The Projects

Well here you are - in the Projects. Feel free to roam around.

Isaiah Loves Jordan – Test shoot with Sony and Panasonic

I’ve known Jordan for 10 years now, and she has probably now become the single-most photographed person in my photography collection – mostly because she has been the most willing to be photographed at a moment’s notice, and for no particular reason. She promised me this would not change so much now that she’s about to get married in the next few months. To prove her willingness to still be available, she even got her fiancé to sit in on this shoot. I told them we can shoot some engagement photos …  yeah, yeah engagement photos. My real motive was testing two point-n-shoot cameras that I rented for a week: Panasonic LX 100 and the Sony RX 100 Mark III. Thanks guys!...

The Storyboard and Conversational Portrait Session with Kristen and Stephen

  A well captured or well crafted image works like a well chosen word: sometimes it’s all that’s needed to make a strong point. Then there are times when a series of images works like a well spoken sentence. I wanted to share a few sentences developed from a recent photo shoot, and thus the reason for the unusual number of pictures in this blog. I want to share what results from a good storyboard and a great conversation. I developed a storyboard based on the couple’s responses to a questionnaire I sent them a week before the shoot. The theme that emerged was like a 3-act play: The Coffeehouse, The Conversation, and The Commitment. The good folks at the  Daily Grind and Wine, as well as the Curiosity Bookstore in Murphy, NC, gave me permission to  use their space for the first Act, The Coffeehouse.  Jordan Breazeale, my shotgun shooter (who doubles as a model), identified a beautiful, brick-lined alley near the historic Henn Theatre also in Murphy, which was to serve as the location for the second act – The Conversation.  It was there that I got the ball rolling with typical questions about Kristen and Stephen’s first meeting, first phone call, first conversation; about the moment or string of moments that made it clear that one could not live without the other. Soon, they were just talking, and myself and Jordan were just spectators with cameras capturing “well spoken sentences.” The third act – The Commitment, was shot on an old bridge that straddles the Valley River. The bridge is of questionable durability but enormous photographic presence. The laughing, the ebb and flow of their conversation along with playful banter; recalling events of getting from “there” to “here” was like listening to old friends...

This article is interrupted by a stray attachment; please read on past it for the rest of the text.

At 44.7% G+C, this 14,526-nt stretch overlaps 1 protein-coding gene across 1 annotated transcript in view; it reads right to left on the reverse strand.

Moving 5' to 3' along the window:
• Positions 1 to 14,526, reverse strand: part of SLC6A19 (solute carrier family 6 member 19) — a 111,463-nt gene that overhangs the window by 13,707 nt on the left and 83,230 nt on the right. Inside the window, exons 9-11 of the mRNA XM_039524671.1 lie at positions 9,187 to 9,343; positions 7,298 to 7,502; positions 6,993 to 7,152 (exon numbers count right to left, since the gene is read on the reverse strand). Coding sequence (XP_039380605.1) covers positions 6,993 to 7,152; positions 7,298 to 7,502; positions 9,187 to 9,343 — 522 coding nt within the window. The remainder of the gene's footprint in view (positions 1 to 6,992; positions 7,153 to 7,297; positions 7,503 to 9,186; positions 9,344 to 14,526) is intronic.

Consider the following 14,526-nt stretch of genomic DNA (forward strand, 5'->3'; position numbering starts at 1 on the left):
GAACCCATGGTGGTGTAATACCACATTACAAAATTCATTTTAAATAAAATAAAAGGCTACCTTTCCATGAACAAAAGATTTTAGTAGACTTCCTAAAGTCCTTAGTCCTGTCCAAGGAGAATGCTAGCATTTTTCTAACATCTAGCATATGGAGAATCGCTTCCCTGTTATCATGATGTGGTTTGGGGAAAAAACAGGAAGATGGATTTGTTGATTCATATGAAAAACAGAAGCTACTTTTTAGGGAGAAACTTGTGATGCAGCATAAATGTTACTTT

Ian’s Style